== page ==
Really good. Bayesian reasoning isn’t as complicated as it sounds—it’s an approach, not a standardized equation. It is a way of calculating the odds of something happening when you don’t know much about it, and learning as you go.
Bayes himself, part of the 18th century Scottish Enlightenment, used the example of dropping a ball on a random spot on a flat table, and finding out blind where it is. Have a friend drop other balls at random and report whether they are to the left or right of the original ball. With each drop, you learn more and can use that to better suss out where the original ball is. For example, if every dropped ball is to the original’s left, then you know it is somewhere on the far right of the table.
This way of thinking turns out to have many applications, from population censuses to deciphering codes to finding lost airplanes and submarines, to making more accurate cancer diagnoses, to the autocorrect in your smartphone, to Google’s language translators and targeted advertisements.
It also has enormous implications for certainty in quantitative reasoning—it is often more useful to have an approximate answer to the right question than a precise answer to the wrong question. But this lack of pure certainty has led many quantitative analysts to reject Bayesian reasoning, to the point where his name has until recently been almost unmentionable in polite circles. This mindset is similar to the Nirvana Fallacy in economics.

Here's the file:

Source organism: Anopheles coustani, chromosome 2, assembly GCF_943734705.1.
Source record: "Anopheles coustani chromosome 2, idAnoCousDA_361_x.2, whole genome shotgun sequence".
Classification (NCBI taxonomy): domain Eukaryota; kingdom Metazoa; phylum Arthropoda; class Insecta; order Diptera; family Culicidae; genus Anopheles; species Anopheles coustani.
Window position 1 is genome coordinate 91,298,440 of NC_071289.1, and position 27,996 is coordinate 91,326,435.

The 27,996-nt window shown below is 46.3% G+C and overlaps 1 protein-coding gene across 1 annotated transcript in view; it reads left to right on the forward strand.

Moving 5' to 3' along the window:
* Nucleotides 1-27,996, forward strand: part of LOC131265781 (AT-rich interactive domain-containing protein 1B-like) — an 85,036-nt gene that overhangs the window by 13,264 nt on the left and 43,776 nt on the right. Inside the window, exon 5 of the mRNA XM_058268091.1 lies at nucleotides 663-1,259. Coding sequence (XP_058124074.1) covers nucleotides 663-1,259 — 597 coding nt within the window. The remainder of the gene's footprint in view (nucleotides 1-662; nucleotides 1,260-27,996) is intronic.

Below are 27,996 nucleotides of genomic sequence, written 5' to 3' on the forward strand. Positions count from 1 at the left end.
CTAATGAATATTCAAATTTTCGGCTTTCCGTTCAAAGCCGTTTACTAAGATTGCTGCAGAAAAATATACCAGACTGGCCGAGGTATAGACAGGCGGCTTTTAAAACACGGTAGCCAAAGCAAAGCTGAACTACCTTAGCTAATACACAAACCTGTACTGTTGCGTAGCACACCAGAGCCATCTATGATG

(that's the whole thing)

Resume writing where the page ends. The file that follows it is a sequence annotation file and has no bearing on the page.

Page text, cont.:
Besides putting this old boys’ club mentality its proper place, McGrayne tells the stories of Bayes and Simon LaPlace, the French Enlightenment mathematician who independently discovered Bayesian reasoning and probably deserves most of the credit.
She also introduces and humanizes many of the other major and minor personalities involved in Bayesian reasoning’s long and treacherous history, from Alan Turing, who cracked the Enigma code during World War II, to some of the more tradition-minded scientists who preferred precision at accuracy’s expense.
But she keeps in mind that Bayesianism is one useful tool among many in the scientist’s toolkit. Bayesianism is not gospel, and there is a need for human judgment too, a point Stephen Ziliak and Deirdre McCloskey make in their book The Cult of Statistical Significance.